Monthly Tonic - Issue 09
Businesses should take a holistic approach to value engineering, examining every part of the retail ecosystem to maximise their investment and ensure nothing gets lost in translation.
There is understandably a great deal of comment surrounding the ever-changing nature of physical retail right now. It’s definitely a topic the team in the studio spend a lot of time discussing. But alongside this excitement, we continue to work hard on the day to day basics of retail design.
Recently we have been discussing value engineering and how we get the most out of these exercises for our clients. So often viewed as the domain of the procurement department, a thorough and impactful value engineering process should be something that all departments get involved in. Below are a few references that illustrate the breadth of this topic and support the discussions we have been having.
Where is the Value?
This definition of value engineering raises an important point. Cost savings should not come at the expense of functionality. Similarly, in the Royal Institute of Chartered Surveyors’ guidance, it is highlighted that one of the fundamental challenges in value engineering is to understand the range of impacts that a decision may have. It is not just about the financial implications, but also how decisions impact manufacture, install and use.
Understanding the World (of
When value engineering retail formats, much of the focus revolves around the finishes used throughout the design. It’s therefore crucial for design teams to have an in depth understanding of materials, their properties and the associated costs. Tools like this online materials search platform from the German firm Matmatch provide amazing sources of data to help understand the intrinsic qualities of materials.
Teams also need to be aware of the broader global issues that can impact material and manufacturing costs. This recent article in the India Times highlights how unexpected global shortages in raw materials can have a huge impact on your business’ costs. Similarly, this Bloomberg article indicates the low prices we have come to expect from manufacturing in China are no longer a certainty.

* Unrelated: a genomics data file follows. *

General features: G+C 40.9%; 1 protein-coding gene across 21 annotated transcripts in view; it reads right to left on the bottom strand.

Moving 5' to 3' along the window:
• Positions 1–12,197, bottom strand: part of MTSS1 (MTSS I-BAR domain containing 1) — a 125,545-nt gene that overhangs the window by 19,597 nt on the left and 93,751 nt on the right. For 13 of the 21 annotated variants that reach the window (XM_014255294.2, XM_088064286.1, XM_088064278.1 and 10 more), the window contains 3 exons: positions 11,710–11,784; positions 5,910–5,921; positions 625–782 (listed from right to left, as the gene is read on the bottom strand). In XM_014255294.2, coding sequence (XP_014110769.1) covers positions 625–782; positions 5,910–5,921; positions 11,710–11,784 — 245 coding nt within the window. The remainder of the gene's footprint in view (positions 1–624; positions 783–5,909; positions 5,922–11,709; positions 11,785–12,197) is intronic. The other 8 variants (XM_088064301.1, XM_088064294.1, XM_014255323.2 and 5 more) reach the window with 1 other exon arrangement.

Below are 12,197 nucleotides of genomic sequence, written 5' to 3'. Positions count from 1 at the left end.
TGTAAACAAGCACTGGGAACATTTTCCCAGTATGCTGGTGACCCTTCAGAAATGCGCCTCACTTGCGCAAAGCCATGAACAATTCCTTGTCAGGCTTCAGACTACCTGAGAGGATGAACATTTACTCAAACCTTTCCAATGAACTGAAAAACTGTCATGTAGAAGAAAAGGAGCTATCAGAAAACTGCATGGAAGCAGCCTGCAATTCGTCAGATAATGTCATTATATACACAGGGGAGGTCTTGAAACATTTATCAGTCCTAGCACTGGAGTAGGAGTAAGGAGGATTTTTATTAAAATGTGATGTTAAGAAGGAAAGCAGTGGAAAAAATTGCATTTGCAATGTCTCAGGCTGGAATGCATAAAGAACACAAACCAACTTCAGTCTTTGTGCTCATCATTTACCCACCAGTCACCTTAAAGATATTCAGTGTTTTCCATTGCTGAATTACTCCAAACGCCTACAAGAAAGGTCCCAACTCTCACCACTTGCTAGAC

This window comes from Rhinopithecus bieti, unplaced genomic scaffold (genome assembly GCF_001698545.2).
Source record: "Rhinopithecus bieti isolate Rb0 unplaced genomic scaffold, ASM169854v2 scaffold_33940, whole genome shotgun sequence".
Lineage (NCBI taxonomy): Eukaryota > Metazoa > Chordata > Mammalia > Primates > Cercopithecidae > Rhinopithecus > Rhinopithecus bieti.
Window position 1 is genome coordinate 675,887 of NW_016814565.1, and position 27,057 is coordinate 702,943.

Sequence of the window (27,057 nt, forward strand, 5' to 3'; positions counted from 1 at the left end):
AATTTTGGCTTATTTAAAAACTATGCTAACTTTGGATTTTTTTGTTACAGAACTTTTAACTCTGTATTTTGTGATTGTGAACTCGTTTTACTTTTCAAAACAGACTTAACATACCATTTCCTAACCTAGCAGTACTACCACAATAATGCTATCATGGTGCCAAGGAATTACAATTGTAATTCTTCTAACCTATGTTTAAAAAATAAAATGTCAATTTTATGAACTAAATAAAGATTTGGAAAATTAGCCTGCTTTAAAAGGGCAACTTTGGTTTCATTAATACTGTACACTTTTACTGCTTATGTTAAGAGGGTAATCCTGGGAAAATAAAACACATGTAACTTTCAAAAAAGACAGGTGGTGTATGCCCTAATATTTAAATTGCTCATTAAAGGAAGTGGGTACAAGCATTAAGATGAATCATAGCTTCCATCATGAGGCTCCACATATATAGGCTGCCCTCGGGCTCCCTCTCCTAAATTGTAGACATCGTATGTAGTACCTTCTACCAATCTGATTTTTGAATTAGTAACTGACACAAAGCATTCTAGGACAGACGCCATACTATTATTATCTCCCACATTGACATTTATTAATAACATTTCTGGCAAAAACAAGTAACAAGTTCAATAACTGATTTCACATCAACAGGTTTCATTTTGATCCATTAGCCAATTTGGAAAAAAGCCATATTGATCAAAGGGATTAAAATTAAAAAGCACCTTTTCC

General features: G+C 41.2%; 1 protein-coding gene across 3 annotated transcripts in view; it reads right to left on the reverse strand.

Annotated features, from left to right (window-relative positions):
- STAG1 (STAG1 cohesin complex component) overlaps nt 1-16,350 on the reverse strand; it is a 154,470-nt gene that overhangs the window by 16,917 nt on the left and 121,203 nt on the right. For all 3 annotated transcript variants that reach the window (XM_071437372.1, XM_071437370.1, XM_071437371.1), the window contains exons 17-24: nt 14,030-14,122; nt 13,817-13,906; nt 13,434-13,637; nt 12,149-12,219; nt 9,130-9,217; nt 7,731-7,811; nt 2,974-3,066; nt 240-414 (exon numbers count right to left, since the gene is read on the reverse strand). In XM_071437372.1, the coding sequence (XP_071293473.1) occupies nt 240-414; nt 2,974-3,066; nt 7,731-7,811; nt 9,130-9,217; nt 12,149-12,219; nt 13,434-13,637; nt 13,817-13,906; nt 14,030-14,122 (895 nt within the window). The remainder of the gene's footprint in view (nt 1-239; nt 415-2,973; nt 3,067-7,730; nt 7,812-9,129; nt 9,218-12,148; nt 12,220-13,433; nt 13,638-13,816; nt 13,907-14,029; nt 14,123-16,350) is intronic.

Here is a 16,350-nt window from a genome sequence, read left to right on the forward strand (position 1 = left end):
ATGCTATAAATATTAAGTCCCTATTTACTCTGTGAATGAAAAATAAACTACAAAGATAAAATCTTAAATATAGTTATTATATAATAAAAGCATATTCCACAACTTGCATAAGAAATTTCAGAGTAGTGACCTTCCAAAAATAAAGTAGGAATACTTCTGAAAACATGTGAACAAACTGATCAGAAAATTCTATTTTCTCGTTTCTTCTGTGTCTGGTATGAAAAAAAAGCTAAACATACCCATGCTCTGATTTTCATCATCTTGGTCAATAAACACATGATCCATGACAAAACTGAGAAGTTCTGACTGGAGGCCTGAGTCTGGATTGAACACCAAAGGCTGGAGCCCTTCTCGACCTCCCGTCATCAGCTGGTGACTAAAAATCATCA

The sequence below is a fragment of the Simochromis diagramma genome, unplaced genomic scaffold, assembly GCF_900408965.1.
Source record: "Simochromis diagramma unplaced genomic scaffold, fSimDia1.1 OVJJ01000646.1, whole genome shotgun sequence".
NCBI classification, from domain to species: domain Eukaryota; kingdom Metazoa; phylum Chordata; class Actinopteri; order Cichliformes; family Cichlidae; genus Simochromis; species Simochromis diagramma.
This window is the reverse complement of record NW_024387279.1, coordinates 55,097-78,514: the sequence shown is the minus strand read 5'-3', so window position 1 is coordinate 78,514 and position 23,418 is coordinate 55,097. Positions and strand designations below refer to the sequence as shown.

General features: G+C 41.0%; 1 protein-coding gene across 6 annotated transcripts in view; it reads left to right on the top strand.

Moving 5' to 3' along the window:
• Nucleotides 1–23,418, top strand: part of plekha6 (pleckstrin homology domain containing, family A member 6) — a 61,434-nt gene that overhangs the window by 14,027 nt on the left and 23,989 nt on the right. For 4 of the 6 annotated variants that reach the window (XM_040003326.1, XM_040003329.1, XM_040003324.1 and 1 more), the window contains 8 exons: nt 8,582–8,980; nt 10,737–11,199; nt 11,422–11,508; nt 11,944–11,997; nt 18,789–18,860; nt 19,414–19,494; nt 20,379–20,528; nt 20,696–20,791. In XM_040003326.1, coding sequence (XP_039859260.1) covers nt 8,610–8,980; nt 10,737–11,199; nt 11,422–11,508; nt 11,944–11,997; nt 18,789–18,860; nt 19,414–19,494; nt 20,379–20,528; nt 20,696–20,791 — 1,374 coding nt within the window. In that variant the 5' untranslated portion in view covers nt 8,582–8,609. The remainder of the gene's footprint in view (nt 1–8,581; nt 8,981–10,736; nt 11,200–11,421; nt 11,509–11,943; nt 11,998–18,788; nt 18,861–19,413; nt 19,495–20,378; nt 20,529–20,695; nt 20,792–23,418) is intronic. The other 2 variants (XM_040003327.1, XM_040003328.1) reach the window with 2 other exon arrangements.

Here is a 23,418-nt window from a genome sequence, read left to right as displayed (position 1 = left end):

This recent article in the New York Times, which reports on the current global shipping chaos and the rising cost of shipping, reminds us that reducing costs by manufacturing abroad doesn’t always play out in the most efficient and stress-free way.
McKinsey & Company's article about 'cleansheeting' recognises that, alongside establishing the most cost-effective design of a product or service, there is now the added need for teams to meet sustainability objectives. Trying to marry these two often conflicting ambitions together, demands that designers and engineers have a deep and granular understanding of both requirements.
With this in mind, our friends at Quantum 4 use their Quantum Zero methodology to inspect retail fixture designs to understand and improve their environmental impact alongside engineering the most cost-effective solution. I hope you find this helpful. Feel free to get in touch if you’d like to discuss further.
In Quinine's ‘Monthly Tonic' newsletter, we share the key articles,reports and research studies that are driving the conversations we are having here in the studio. Each newsletter is based around a single theme that extends beyond retail to explore broader social and cultural influences shaping the changing world around us. We share a range of insights, perspectives and points of view that are positively impacting the direction we are heading and the discussions we are having with our clients. The following newsletter was shared with all our friends, clients and Quinine community members. If you would like to receive our next issue, please sign up here!